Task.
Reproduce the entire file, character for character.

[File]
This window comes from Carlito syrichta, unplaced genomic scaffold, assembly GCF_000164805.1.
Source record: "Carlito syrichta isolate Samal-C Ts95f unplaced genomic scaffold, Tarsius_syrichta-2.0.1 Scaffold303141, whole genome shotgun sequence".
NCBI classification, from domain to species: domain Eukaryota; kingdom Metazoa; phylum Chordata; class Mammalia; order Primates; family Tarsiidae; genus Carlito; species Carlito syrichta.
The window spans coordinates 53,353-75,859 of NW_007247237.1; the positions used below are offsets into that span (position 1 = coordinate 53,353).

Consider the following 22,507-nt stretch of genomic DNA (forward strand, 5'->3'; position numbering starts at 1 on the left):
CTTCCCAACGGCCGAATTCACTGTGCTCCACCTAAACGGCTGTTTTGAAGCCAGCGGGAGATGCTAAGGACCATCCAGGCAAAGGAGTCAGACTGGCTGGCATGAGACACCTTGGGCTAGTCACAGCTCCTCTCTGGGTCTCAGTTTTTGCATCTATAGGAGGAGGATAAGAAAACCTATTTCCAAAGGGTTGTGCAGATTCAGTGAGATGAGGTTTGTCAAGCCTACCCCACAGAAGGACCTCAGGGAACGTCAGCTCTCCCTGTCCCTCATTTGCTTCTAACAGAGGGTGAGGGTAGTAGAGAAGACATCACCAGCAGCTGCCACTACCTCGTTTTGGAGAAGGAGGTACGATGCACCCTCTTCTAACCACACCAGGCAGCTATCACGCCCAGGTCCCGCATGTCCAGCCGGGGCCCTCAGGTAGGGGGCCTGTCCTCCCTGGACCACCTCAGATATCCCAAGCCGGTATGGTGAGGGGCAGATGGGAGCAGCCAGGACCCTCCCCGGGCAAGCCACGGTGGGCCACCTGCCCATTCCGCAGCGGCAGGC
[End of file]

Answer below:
This window comes from Carlito syrichta, unplaced genomic scaffold, assembly GCF_000164805.1.
Source record: "Carlito syrichta isolate Samal-C Ts95f unplaced genomic scaffold, Tarsius_syrichta-2.0.1 Scaffold303141, whole genome shotgun sequence".
NCBI classification, from domain to species: domain Eukaryota; kingdom Metazoa; phylum Chordata; class Mammalia; order Primates; family Tarsiidae; genus Carlito; species Carlito syrichta.
The window spans coordinates 53,353-75,859 of NW_007247237.1; the positions used below are offsets into that span (position 1 = coordinate 53,353).

Consider the following 22,507-nt stretch of genomic DNA (forward strand, 5'->3'; position numbering starts at 1 on the left):
CTTCCCAACGGCCGAATTCACTGTGCTCCACCTAAACGGCTGTTTTGAAGCCAGCGGGAGATGCTAAGGACCATCCAGGCAAAGGAGTCAGACTGGCTGGCATGAGACACCTTGGGCTAGTCACAGCTCCTCTCTGGGTCTCAGTTTTTGCATCTATAGGAGGAGGATAAGAAAACCTATTTCCAAAGGGTTGTGCAGATTCAGTGAGATGAGGTTTGTCAAGCCTACCCCACAGAAGGACCTCAGGGAACGTCAGCTCTCCCTGTCCCTCATTTGCTTCTAACAGAGGGTGAGGGTAGTAGAGAAGACATCACCAGCAGCTGCCACTACCTCGTTTTGGAGAAGGAGGTACGATGCACCCTCTTCTAACCACACCAGGCAGCTATCACGCCCAGGTCCCGCATGTCCAGCCGGGGCCCTCAGGTAGGGGGCCTGTCCTCCCTGGACCACCTCAGATATCCCAAGCCGGTATGGTGAGGGGCAGATGGGAGCAGCCAGGACCCTCCCCGGGCAAGCCACGGTGGGCCACCTGCCCATTCCGCAGCGGCAGGC